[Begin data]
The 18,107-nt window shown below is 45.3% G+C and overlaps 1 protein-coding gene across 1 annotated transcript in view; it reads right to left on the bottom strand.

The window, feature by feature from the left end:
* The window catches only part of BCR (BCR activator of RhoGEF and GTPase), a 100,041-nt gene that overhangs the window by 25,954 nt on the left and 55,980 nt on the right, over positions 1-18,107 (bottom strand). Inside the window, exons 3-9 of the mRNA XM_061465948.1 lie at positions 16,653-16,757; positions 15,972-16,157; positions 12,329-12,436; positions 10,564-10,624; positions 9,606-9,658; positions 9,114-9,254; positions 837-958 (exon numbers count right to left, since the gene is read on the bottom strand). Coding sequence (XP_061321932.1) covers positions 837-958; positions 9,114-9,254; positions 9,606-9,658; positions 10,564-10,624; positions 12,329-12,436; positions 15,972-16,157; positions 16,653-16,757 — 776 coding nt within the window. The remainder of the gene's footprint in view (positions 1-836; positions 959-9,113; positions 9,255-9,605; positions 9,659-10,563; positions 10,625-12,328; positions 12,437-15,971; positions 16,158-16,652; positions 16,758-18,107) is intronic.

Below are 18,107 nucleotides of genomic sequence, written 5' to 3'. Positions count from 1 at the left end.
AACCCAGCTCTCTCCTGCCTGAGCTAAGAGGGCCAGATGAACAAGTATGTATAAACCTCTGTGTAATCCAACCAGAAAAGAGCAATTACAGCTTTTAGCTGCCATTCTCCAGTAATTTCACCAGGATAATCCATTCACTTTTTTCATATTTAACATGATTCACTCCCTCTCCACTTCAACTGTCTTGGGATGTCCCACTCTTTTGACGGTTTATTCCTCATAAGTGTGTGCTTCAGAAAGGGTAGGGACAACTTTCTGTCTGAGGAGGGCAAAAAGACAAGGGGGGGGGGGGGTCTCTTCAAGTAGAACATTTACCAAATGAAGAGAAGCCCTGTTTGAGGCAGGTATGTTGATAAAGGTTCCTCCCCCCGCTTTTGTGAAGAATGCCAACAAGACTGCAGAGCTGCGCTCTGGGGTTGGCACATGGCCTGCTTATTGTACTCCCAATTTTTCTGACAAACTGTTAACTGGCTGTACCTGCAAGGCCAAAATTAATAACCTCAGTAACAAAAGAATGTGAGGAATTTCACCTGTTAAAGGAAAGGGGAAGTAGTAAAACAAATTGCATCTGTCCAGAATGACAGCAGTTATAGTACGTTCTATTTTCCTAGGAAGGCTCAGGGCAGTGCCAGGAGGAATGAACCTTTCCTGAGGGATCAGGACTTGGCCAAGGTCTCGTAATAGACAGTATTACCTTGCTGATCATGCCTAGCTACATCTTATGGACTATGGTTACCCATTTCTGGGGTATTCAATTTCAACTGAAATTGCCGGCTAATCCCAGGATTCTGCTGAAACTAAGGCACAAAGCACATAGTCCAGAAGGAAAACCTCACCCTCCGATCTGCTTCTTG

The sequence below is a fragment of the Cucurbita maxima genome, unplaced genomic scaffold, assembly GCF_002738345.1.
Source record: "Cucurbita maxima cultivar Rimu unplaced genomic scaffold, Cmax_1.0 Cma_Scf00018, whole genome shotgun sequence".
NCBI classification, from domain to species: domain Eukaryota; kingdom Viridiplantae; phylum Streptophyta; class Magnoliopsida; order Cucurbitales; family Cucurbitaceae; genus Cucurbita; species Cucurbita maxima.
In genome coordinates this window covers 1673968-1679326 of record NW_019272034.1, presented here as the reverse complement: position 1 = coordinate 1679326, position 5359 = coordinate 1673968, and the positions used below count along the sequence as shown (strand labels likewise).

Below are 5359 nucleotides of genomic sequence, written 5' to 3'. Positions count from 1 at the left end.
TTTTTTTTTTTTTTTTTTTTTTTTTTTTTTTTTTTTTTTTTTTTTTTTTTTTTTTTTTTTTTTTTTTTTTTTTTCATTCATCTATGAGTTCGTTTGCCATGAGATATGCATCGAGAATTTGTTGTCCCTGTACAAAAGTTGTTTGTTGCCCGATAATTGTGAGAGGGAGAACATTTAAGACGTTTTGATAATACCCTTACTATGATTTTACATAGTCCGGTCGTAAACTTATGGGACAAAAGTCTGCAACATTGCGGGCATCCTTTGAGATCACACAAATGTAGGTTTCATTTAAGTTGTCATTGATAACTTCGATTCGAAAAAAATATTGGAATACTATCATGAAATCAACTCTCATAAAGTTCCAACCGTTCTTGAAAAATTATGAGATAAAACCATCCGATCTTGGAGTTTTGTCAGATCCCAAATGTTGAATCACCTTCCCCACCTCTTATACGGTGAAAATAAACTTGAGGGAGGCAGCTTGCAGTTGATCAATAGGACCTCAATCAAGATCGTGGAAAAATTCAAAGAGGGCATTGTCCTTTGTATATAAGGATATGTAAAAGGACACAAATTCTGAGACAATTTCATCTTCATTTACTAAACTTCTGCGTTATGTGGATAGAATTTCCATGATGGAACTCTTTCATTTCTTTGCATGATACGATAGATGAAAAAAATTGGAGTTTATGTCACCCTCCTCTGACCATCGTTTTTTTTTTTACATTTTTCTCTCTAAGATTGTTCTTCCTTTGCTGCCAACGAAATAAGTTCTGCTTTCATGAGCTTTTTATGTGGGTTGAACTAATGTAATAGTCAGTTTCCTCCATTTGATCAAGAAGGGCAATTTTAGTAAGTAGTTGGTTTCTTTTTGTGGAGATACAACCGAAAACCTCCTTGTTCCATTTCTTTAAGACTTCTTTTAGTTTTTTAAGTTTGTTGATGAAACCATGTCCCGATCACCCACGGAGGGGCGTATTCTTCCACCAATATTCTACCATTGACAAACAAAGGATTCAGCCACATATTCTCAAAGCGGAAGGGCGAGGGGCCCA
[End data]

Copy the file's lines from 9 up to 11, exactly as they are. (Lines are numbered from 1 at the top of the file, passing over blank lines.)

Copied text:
In genome coordinates this window covers 1673968-1679326 of record NW_019272034.1, presented here as the reverse complement: position 1 = coordinate 1679326, position 5359 = coordinate 1673968, and the positions used below count along the sequence as shown (strand labels likewise).

Below are 5359 nucleotides of genomic sequence, written 5' to 3'. Positions count from 1 at the left end.
TTTTTTTTTTTTTTTTTTTTTTTTTTTTTTTTTTTTTTTTTTTTTTTTTTTTTTTTTTTTTTTTTTTTTTTTTTCATTCATCTATGAGTTCGTTTGCCATGAGATATGCATCGAGAATTTGTTGTCCCTGTACAAAAGTTGTTTGTTGCCCGATAATTGTGAGAGGGAGAACATTTAAGACGTTTTGATAATACCCTTACTATGATTTTACATAGTCCGGTCGTAAACTTATGGGACAAAAGTCTGCAACATTGCGGGCATCCTTTGAGATCACACAAATGTAGGTTTCATTTAAGTTGTCATTGATAACTTCGATTCGAAAAAAATATTGGAATACTATCATGAAATCAACTCTCATAAAGTTCCAACCGTTCTTGAAAAATTATGAGATAAAACCATCCGATCTTGGAGTTTTGTCAGATCCCAAATGTTGAATCACCTTCCCCACCTCTTATACGGTGAAAATAAACTTGAGGGAGGCAGCTTGCAGTTGATCAATAGGACCTCAATCAAGATCGTGGAAAAATTCAAAGAGGGCATTGTCCTTTGTATATAAGGATATGTAAAAGGACACAAATTCTGAGACAATTTCATCTTCATTTACTAAACTTCTGCGTTATGTGGATAGAATTTCCATGATGGAACTCTTTCATTTCTTTGCATGATACGATAGATGAAAAAAATTGGAGTTTATGTCACCCTCCTCTGACCATCGTTTTTTTTTTTACATTTTTCTCTCTAAGATTGTTCTTCCTTTGCTGCCAACGAAATAAGTTCTGCTTTCATGAGCTTTTTATGTGGGTTGAACTAATGTAATAGTCAGTTTCCTCCATTTGATCAAGAAGGGCAATTTTAGTAAGTAGTTGGTTTCTTTTTGTGGAGATACAACCGAAAACCTCCTTGTTCCATTTCTTTAAGACTTCTTTTAGTTTTTTAAGTTTGTTGATGAAACCATGTCCCGATCACCCACGGAGGGGCGTATTCTTCCACCAATATTCTACCATTGACAAACAAAGGATTCAGCCACATATTCTCAAAGCGGAAGGGCGAGGGGCCCA